Congressman Jim Sensenbrenner (R-Wis.) issued the following statement addressing current misconceptions of H.R. 3899, the Voting Rights Amendment Act (VRAA) of 2014.  

Congressman Jim Sensenbrenner: “I was a strong supporter of the 1982 Voting Rights Act (VRA) reauthorization and led the most recent reauthorization in 2006 as Chairman of the Judiciary Committee. Both passed with broad bipartisan support and were signed into law by Presidents Reagan and Bush. As soon as the Court’s decision came down deeming Section 4, the coverage formula for Section 5, unconstitutional, I began working to fix it. And now, I’ve introduced legislation that would—the Voting Rights Amendment Act.  
 
“Section 2 of the VRA currently allows, and will continue to allow after this bill is passed, private citizens or the Department of Justice to bring actions to stop voter discrimination against any racial group, including white voters.

“Section 5 preclearance coverage applies to all voting violations, regardless of whether the discrimination is directed at white or minority voters. The Voting Rights Amendment Act ensures states can only be covered if they commit five violations within the most recent 15 years.  Political subdivisions within states can be covered if they commit three violations within that period or if they commit one violation and have had “persistent and extremely low minority turnout” over that period.  All racial discrimination—whether directed at white or minority voters—counts equally as a violation under the Act.  The only exception is that a political subdivision can be covered if it commits one voting violation and has “persistent and extremely low minority turnout.” The bill can easily be broadened in Committee to recognize “persistent and extremely low white turnout” as well, but was not included in the original draft because no one has ever flagged persistent suppression of majority voters as a problem.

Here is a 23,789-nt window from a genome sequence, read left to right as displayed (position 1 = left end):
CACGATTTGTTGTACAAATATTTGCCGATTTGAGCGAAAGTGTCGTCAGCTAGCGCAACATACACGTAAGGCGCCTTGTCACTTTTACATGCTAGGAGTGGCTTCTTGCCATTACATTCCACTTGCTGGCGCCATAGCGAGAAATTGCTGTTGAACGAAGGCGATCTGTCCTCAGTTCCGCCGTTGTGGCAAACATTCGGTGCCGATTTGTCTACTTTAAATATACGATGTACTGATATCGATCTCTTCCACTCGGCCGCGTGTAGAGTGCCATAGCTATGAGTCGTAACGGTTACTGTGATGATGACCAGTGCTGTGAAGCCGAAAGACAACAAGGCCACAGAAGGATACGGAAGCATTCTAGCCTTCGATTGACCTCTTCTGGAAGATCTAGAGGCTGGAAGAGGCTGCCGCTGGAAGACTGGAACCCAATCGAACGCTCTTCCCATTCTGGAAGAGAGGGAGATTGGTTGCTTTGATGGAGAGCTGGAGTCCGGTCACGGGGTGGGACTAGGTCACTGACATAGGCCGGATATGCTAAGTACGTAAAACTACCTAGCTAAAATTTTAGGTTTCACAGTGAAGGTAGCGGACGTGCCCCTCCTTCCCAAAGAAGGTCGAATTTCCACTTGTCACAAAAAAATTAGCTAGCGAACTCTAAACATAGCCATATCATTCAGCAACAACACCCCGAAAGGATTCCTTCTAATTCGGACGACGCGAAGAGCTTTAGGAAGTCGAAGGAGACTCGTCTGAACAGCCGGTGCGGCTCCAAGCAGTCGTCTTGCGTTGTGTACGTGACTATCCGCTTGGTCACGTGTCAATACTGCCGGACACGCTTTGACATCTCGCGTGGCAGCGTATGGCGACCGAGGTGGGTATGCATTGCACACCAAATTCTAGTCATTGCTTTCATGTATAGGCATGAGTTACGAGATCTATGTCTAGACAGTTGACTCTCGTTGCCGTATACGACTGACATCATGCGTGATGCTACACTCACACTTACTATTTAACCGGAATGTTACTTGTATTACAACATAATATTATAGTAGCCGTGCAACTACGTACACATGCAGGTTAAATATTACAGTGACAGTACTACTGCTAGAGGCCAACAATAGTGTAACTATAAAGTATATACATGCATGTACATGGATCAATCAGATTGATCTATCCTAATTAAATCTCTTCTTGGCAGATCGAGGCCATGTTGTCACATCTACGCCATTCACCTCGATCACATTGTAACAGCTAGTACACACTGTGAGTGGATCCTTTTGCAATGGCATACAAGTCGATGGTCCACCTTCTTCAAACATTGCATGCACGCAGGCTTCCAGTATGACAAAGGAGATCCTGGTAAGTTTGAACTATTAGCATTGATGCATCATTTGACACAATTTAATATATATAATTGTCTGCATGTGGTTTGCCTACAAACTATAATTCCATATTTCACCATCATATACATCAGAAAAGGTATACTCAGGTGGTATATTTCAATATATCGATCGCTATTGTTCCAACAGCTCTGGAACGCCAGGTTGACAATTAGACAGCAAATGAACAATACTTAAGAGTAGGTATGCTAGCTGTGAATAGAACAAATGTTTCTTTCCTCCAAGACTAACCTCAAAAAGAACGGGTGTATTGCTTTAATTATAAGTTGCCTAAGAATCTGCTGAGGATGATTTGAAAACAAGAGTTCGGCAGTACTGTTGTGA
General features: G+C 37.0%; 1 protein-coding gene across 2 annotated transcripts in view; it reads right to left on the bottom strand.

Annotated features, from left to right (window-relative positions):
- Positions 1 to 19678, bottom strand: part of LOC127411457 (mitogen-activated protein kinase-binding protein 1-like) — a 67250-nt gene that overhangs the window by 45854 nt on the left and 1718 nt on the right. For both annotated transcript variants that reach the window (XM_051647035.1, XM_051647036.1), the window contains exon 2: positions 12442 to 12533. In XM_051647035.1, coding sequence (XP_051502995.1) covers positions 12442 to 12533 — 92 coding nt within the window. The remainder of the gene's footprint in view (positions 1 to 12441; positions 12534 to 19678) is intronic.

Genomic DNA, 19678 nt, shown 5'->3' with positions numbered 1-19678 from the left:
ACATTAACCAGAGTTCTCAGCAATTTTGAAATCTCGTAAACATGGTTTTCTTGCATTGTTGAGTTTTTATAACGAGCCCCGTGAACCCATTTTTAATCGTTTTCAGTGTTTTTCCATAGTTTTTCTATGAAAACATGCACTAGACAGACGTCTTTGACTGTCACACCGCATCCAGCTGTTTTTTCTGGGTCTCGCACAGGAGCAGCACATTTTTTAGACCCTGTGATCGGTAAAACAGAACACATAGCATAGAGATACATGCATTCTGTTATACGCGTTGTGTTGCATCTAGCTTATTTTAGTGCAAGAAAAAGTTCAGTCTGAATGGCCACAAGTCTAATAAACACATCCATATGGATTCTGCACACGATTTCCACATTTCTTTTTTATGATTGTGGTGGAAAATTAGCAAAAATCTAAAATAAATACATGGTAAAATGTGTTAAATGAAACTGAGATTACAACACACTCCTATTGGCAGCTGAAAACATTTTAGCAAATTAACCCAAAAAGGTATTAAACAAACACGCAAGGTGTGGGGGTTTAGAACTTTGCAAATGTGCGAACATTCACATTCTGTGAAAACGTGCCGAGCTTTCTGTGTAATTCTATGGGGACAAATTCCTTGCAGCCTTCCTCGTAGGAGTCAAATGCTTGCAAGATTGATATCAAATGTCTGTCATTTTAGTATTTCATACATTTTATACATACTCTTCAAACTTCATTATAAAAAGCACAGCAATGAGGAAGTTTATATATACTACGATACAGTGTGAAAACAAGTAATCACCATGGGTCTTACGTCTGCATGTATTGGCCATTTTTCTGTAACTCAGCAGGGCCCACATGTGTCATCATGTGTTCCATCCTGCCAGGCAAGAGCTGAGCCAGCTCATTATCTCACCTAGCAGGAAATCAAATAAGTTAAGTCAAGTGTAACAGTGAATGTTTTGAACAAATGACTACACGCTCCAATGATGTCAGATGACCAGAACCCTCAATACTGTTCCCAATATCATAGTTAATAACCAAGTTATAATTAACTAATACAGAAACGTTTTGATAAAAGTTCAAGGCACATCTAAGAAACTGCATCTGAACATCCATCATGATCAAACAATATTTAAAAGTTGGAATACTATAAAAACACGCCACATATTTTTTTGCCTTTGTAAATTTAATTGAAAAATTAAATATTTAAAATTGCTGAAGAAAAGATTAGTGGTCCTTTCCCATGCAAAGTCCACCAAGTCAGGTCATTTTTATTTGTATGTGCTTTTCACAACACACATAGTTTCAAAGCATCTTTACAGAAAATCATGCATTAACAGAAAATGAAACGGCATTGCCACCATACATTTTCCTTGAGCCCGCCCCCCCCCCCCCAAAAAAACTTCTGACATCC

“The VRAA is nationwide in application.  Any state will be covered if it commits five violations within the most recent 15 years. The bill also includes carve-outs for reasonable voter identification laws, because curtailing discrimination and fraud are entirely consistent goals.”